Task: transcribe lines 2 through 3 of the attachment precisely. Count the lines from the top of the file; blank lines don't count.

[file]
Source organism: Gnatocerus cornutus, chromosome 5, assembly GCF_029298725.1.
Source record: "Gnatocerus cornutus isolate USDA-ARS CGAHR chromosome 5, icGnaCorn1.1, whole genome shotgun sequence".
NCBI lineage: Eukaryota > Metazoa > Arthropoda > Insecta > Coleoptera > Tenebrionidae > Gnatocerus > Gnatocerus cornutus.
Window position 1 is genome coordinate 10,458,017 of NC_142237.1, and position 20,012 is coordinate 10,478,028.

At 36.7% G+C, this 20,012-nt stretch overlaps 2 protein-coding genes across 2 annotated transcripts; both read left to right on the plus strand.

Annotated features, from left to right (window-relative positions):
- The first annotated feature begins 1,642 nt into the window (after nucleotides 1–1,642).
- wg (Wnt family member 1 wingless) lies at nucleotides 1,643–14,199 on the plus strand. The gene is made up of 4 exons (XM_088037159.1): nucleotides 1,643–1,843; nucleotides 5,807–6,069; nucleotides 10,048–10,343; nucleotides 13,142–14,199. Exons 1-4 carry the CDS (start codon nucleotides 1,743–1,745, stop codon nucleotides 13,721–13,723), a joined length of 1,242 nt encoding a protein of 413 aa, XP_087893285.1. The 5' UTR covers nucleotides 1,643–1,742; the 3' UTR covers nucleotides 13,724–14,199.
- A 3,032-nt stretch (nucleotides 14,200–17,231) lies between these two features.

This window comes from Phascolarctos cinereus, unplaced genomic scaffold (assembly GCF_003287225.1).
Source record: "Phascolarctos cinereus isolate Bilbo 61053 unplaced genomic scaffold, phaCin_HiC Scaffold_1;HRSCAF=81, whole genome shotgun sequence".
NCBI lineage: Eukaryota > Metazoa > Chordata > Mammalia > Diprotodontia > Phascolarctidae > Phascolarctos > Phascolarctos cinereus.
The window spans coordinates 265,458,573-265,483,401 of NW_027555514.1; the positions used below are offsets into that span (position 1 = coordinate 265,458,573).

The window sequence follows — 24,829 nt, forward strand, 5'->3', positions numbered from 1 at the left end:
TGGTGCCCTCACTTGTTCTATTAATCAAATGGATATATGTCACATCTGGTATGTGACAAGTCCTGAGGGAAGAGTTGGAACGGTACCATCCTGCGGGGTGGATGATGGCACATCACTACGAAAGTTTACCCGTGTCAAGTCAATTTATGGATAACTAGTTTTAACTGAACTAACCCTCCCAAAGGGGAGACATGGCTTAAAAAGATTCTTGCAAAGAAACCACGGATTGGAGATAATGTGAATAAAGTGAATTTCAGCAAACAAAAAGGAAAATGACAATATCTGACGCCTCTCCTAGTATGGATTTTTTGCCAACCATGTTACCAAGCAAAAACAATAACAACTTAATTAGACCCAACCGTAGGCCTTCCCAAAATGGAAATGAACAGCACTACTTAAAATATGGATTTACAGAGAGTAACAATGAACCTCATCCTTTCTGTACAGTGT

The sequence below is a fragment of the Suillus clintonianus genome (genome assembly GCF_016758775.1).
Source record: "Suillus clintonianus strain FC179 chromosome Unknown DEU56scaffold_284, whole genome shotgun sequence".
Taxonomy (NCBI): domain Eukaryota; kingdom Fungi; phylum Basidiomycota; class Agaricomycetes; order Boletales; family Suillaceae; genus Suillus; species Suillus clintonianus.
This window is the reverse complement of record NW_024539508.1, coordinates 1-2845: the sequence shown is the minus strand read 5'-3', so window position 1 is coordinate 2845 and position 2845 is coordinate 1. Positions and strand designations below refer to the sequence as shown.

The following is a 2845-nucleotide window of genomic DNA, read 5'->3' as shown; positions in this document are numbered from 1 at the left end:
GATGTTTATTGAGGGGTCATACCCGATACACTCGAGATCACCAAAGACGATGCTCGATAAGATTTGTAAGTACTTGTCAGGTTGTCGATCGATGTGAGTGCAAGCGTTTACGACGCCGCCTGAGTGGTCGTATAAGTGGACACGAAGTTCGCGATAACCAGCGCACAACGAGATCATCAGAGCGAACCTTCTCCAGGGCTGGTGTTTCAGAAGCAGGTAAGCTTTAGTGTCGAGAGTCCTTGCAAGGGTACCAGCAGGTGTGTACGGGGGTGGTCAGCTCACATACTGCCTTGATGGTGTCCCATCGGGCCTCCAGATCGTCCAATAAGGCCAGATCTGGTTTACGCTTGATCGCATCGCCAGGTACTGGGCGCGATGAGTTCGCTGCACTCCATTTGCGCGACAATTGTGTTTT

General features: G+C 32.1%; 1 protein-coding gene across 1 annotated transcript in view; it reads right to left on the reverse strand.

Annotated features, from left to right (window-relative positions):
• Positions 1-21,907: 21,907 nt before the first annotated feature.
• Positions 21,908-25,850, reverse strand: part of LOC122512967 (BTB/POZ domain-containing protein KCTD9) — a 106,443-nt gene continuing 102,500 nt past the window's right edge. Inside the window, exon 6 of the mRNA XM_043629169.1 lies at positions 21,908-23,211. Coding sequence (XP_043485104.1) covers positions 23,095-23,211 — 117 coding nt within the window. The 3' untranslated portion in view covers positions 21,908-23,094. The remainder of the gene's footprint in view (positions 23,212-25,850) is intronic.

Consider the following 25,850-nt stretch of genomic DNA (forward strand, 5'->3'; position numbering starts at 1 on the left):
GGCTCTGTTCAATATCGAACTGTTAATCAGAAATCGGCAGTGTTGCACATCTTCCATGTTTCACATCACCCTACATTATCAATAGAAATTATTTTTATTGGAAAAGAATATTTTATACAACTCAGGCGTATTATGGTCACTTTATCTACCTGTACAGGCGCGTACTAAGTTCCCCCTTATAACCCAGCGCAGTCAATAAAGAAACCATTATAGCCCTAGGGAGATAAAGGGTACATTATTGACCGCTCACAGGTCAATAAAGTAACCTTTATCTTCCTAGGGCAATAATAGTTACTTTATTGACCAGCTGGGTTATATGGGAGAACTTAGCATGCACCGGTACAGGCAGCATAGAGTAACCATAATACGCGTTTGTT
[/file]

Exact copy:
Source record: "Gnatocerus cornutus isolate USDA-ARS CGAHR chromosome 5, icGnaCorn1.1, whole genome shotgun sequence".
NCBI lineage: Eukaryota > Metazoa > Arthropoda > Insecta > Coleoptera > Tenebrionidae > Gnatocerus > Gnatocerus cornutus.